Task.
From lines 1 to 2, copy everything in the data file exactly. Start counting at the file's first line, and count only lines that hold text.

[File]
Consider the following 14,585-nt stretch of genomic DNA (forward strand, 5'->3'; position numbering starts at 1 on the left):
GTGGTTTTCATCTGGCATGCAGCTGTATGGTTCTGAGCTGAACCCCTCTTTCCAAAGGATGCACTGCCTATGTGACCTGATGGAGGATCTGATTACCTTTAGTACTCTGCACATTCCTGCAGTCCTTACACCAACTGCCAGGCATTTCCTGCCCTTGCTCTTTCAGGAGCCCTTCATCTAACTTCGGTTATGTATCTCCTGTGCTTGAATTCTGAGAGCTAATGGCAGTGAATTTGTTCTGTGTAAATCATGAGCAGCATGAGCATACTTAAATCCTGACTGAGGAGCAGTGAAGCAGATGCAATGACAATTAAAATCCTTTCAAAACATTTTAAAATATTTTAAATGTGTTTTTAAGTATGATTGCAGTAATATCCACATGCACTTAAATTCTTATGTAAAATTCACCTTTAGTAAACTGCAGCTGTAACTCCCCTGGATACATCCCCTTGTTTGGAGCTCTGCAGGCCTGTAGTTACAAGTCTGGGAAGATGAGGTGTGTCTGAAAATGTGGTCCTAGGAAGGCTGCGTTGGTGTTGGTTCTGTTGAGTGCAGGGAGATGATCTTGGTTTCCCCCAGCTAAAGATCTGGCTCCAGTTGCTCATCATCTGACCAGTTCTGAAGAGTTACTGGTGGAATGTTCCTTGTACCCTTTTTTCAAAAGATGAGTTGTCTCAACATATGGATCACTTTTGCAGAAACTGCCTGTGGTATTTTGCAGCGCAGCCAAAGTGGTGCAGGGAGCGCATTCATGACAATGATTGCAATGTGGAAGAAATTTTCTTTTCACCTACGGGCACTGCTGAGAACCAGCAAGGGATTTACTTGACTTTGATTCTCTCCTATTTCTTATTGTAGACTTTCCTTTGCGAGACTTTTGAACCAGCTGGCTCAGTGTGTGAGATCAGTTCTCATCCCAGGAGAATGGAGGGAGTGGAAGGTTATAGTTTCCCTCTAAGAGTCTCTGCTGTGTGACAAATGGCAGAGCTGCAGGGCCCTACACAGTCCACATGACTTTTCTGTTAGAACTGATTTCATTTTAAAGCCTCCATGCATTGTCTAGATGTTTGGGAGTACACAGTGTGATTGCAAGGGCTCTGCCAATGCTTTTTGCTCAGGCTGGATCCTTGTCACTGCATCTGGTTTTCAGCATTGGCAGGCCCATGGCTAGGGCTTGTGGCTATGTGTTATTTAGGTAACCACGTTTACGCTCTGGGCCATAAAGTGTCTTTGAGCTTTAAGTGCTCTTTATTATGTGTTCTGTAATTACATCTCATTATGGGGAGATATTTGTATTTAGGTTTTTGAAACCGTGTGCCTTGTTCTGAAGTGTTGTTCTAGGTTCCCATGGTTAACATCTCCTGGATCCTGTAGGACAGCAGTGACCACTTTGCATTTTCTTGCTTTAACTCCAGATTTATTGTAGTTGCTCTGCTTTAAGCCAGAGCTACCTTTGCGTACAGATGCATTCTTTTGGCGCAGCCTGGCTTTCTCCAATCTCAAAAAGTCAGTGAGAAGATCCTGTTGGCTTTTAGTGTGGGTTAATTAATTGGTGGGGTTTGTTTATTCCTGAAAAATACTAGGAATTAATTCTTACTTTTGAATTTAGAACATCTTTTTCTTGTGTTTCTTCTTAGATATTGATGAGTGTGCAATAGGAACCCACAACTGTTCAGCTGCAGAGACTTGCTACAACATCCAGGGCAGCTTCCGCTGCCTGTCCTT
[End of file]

Consider the following 14,585-nt stretch of genomic DNA (forward strand, 5'->3'; position numbering starts at 1 on the left):
GTGGTTTTCATCTGGCATGCAGCTGTATGGTTCTGAGCTGAACCCCTCTTTCCAAAGGATGCACTGCCTATGTGACCTGATGGAGGATCTGATTACCTTTAGTACTCTGCACATTCCTGCAGTCCTTACACCAACTGCCAGGCATTTCCTGCCCTTGCTCTTTCAGGAGCCCTTCATCTAACTTCGGTTATGTATCTCCTGTGCTTGAATTCTGAGAGCTAATGGCAGTGAATTTGTTCTGTGTAAATCATGAGCAGCATGAGCATACTTAAATCCTGACTGAGGAGCAGTGAAGCAGATGCAATGACAATTAAAATCCTTTCAAAACATTTTAAAATATTTTAAATGTGTTTTTAAGTATGATTGCAGTAATATCCACATGCACTTAAATTCTTATGTAAAATTCACCTTTAGTAAACTGCAGCTGTAACTCCCCTGGATACATCCCCTTGTTTGGAGCTCTGCAGGCCTGTAGTTACAAGTCTGGGAAGATGAGGTGTGTCTGAAAATGTGGTCCTAGGAAGGCTGCGTTGGTGTTGGTTCTGTTGAGTGCAGGGAGATGATCTTGGTTTCCCCCAGCTAAAGATCTGGCTCCAGTTGCTCATCATCTGACCAGTTCTGAAGAGTTACTGGTGGAATGTTCCTTGTACCCTTTTTTCAAAAGATGAGTTGTCTCAACATATGGATCACTTTTGCAGAAACTGCCTGTGGTATTTTGCAGCGCAGCCAAAGTGGTGCAGGGAGCGCATTCATGACAATGATTGCAATGTGGAAGAAATTTTCTTTTCACCTACGGGCACTGCTGAGAACCAGCAAGGGATTTACTTGACTTTGATTCTCTCCTATTTCTTATTGTAGACTTTCCTTTGCGAGACTTTTGAACCAGCTGGCTCAGTGTGTGAGATCAGTTCTCATCCCAGGAGAATGGAGGGAGTGGAAGGTTATAGTTTCCCTCTAAGAGTCTCTGCTGTGTGACAAATGGCAGAGCTGCAGGGCCCTACACAGTCCACATGACTTTTCTGTTAGAACTGATTTCATTTTAAAGCCTCCATGCATTGTCTAGATGTTTGGGAGTACACAGTGTGATTGCAAGGGCTCTGCCAATGCTTTTTGCTCAGGCTGGATCCTTGTCACTGCATCTGGTTTTCAGCATTGGCAGGCCCATGGCTAGGGCTTGTGGCTATGTGTTATTTAGGTAACCACGTTTACGCTCTGGGCCATAAAGTGTCTTTGAGCTTTAAGTGCTCTTTATTATGTGTTCTGTAATTACATCTCATTATGGGGAGATATTTGTATTTAGGTTTTTGAAACCGTGTGCCTTGTTCTGAAGTGTTGTTCTAGGTTCCCATGGTTAACATCTCCTGGATCCTGTAGGACAGCAGTGACCACTTTGCATTTTCTTGCTTTAACTCCAGATTTATTGTAGTTGCTCTGCTTTAAGCCAGAGCTACCTTTGCGTACAGATGCATTCTTTTGGCGCAGCCTGGCTTTCTCCAATCTCAAAAAGTCAGTGAGAAGATCCTGTTGGCTTTTAGTGTGGGTTAATTAATTGGTGGGGTTTGTTTATTCCTGAAAAATACTAGGAATTAATTCTTACTTTTGAATTTAGAACATCTTTTTCTTGTGTTTCTTCTTAGATATTGATGAGTGTGCAATAGGAACCCACAACTGTTCAGCTGCAGAGACTTGCTACAACATCCAGGGCAGCTTCCGCTGCCTGTCCTT